He started translating WeeklyOSM into Russian this April, but did not stop at that. He also has been taking interviews with many OSM members, more or less prominent, transcribing and editing them for the most popular Russian tech website. He is very active in the community, and thanks to him, the Russian community does not feel stagnant.
Christopher Beddow and Daniela Waltersdorfer [108]
Chris (cbeddow) and Dani (dani) summarized the current state of curbs on OpenStreetMap and made a call for the community to further embrace curbs as an important piece of data for mobility, infrastructure, and transportation.

Greatness in Mapping Award

Allan Mustard (apm-wa) [169]
Retired U.S. diplomat previously assigned to Ashgabat, Turkmenistan. Turkmenistan is closed country with poor access to the internet. apm-wa did a great job to improve a Turkmenistan in OSM, having made thousands of edits. In addition he wrote a perfect description about country in OSM wiki, and improved other resources as well, always being open to the OSM community.
Feye Andal [153]
Feye is an active OSM mapper, trainer and volunteer since 2013. She has led/is leading various projects in the Philippines to help increase, improve and clean OSM map data in the country for disaster management and resiliency. She also helped form the University of the Philippines’ Resilience Institute (UP-RI) Youthmappers in 2018 and mentors the young mappers.
literan [117]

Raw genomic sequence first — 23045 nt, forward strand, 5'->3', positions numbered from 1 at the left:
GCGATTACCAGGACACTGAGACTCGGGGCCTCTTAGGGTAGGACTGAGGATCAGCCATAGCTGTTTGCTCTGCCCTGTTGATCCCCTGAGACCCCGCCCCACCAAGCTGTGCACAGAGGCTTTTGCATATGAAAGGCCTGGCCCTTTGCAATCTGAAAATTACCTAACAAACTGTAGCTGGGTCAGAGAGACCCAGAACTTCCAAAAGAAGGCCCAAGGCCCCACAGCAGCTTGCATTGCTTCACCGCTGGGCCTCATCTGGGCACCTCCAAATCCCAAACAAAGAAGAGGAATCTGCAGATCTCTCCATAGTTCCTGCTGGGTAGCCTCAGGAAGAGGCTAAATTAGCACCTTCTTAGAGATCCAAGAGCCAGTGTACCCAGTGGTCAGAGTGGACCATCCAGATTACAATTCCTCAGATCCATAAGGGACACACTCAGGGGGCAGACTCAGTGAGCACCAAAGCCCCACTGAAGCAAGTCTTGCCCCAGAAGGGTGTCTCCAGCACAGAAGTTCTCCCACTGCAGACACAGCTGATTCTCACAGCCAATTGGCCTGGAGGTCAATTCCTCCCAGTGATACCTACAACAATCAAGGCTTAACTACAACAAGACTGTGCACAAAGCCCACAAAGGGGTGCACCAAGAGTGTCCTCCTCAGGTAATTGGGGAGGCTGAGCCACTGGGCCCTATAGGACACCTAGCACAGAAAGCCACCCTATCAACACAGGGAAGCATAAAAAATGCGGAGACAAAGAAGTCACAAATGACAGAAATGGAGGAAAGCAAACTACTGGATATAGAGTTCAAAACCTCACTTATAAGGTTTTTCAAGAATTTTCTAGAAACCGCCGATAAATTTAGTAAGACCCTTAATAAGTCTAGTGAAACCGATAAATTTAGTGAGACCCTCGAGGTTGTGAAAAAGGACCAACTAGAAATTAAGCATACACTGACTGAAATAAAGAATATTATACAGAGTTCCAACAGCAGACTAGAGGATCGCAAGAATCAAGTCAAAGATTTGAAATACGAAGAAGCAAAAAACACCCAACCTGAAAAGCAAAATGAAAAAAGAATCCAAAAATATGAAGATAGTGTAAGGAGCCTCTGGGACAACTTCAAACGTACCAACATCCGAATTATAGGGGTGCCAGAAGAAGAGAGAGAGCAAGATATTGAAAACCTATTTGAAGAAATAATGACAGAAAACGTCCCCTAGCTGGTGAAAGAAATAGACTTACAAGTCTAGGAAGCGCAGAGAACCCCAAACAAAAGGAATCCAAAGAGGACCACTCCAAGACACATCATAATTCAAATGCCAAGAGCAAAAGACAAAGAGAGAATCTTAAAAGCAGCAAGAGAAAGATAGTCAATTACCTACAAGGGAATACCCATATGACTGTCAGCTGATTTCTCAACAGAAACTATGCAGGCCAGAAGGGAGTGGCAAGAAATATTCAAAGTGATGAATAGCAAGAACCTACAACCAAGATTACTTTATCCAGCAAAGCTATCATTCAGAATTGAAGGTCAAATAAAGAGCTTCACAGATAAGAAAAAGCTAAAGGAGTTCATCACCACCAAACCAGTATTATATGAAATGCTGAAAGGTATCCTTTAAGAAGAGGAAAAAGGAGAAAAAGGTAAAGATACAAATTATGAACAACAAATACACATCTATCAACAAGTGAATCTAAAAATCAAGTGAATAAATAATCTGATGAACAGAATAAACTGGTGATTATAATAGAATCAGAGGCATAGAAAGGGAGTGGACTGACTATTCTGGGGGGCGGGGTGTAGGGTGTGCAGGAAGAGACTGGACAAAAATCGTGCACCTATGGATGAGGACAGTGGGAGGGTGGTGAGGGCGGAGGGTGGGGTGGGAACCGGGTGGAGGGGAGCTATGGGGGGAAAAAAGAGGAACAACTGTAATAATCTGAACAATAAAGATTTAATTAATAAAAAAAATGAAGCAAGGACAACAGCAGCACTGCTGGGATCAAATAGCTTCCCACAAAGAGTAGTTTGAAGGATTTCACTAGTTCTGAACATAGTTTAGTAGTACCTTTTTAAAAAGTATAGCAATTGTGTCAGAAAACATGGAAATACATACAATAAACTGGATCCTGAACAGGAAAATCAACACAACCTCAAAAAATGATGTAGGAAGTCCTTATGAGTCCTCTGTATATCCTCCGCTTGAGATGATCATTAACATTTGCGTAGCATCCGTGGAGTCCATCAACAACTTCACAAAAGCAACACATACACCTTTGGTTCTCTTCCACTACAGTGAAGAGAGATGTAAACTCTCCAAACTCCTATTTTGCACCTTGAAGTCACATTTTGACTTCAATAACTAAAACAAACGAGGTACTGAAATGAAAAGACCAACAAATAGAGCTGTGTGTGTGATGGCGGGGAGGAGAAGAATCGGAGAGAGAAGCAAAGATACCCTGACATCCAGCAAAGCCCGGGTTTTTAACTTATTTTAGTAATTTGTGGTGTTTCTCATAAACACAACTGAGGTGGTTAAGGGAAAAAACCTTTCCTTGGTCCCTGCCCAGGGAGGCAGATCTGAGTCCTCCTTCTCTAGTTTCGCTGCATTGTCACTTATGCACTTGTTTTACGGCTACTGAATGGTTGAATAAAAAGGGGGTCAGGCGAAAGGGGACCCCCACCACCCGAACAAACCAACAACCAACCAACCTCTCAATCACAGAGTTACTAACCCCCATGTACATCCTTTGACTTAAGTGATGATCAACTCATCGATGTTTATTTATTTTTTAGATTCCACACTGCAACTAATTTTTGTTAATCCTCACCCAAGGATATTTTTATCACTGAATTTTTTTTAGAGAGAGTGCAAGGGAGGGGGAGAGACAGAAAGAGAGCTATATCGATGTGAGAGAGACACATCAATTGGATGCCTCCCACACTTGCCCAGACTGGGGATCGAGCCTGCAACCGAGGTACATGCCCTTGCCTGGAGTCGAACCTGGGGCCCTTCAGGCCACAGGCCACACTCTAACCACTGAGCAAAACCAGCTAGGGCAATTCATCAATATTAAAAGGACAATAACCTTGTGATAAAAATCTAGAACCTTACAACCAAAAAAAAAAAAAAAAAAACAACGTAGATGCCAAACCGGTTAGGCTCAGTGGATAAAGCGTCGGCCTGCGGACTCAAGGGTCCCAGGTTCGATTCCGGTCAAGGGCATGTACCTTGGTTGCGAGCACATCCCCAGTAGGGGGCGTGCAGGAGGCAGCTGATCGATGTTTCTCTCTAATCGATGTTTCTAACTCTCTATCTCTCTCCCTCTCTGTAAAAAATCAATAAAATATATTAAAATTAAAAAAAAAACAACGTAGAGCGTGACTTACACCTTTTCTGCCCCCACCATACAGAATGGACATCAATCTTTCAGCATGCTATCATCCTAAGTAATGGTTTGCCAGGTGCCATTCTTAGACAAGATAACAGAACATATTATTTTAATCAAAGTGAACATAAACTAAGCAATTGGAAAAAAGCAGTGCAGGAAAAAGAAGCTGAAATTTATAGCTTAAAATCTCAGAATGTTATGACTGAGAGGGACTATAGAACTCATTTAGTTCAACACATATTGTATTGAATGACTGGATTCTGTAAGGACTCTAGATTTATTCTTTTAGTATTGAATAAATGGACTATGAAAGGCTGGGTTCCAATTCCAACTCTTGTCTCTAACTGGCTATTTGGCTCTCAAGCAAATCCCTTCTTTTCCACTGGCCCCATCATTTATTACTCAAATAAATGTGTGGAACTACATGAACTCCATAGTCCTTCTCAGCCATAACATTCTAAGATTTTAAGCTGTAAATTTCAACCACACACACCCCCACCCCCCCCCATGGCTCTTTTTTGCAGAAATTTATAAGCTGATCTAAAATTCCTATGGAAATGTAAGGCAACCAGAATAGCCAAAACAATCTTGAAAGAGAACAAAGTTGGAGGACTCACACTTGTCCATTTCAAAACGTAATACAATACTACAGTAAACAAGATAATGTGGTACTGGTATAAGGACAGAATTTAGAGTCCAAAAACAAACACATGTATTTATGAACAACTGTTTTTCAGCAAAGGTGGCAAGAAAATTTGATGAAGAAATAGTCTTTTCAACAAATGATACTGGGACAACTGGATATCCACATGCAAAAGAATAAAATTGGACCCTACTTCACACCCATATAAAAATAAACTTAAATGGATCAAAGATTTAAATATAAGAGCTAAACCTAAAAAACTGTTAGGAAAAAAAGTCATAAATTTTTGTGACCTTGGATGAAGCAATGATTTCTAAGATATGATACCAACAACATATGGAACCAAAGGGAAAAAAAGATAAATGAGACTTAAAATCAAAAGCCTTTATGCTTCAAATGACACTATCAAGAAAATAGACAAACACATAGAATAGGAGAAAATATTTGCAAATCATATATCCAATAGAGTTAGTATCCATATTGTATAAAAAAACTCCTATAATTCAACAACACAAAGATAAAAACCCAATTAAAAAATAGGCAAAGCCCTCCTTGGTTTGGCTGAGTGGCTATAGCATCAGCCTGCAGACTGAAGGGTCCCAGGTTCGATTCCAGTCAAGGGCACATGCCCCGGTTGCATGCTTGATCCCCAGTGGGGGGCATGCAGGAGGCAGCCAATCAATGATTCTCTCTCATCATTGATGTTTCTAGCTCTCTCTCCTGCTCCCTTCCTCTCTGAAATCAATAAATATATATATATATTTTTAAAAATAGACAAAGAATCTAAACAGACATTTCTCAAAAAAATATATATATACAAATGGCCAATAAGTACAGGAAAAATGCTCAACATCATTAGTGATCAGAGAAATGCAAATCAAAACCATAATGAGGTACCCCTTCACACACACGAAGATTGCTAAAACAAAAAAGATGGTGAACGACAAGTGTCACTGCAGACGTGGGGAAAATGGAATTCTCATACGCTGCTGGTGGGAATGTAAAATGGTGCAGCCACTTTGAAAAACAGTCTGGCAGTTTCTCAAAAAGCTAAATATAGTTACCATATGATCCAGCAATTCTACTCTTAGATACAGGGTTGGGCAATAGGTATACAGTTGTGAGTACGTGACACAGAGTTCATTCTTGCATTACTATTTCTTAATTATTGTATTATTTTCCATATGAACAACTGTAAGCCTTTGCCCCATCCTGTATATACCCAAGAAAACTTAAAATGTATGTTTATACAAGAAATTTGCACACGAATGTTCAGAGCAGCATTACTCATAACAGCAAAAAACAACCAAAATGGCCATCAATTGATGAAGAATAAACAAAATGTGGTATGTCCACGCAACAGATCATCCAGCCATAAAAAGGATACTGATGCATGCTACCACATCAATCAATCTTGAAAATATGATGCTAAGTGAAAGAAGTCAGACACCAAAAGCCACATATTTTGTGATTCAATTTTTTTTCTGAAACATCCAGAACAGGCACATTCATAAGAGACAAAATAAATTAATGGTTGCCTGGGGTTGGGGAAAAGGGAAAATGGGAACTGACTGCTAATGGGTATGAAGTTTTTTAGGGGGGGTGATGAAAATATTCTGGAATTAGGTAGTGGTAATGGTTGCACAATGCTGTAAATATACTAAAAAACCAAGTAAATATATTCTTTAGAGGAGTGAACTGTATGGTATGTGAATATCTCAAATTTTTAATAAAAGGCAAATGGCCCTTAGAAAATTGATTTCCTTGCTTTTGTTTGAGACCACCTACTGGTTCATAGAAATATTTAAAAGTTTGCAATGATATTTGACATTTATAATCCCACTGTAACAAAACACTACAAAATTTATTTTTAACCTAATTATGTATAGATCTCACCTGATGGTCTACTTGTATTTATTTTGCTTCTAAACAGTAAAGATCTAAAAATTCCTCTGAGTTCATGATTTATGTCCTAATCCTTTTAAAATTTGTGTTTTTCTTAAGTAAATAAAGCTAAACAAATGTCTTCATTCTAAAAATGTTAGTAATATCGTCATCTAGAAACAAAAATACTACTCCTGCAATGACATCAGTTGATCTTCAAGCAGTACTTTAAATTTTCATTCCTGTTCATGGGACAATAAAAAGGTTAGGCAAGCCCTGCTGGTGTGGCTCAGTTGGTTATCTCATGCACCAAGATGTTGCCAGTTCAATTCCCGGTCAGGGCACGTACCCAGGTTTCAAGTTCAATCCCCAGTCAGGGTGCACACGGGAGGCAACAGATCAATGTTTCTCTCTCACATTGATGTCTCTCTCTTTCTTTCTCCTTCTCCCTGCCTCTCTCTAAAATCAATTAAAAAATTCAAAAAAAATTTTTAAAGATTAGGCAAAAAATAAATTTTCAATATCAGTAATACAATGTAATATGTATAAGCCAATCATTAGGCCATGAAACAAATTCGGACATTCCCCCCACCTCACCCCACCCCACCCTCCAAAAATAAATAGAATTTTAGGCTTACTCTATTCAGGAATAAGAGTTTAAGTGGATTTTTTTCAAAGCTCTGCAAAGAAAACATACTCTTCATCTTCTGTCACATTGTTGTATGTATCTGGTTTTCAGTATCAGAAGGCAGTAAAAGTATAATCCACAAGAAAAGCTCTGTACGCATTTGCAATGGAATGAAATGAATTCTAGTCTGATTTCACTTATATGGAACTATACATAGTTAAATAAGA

Moscow is the capital of Russia, and Literan is the most visible mapper in the city for years, constantly monitoring ALL the edits and fixing errors after novice mappers and vandals. He is kind and great to work with; helps mappers understand the OSM and speed up their mapping by creating localized presets. Actively participates on the forum and in the telegram chat.
Joseph Eisenberg [90]
For proposing and following through with his proposals of many useful tags, always listening to comments and not leaving the tagging mailing list because of these.

Expanding the Community Award

Nathalie Sidibe [142]
Nathalie has been a fantastic advocate of the entire OSM project but particularly the local community in Mali.
Severin Menard [126]
Severin has been active in humanitarian mapping in OSM for many years, being an early volunteer with HOT, and co-founding Project EOF. Bringing OSM to developing parts of the world is definitly expanding the community!
Brian Hollinshead [100]
Brian Hollinshead has been a tireless OSM mapper for years. He's helped extensivly with heritage mapping in Ireland, and with the multi-year townland project. He has often gone to historical societies and events to speak about, and promote, OSM to people who've never heard of it before. ( e.g. ). This can help bring new mappers into OSM.
Brian Prangle [92]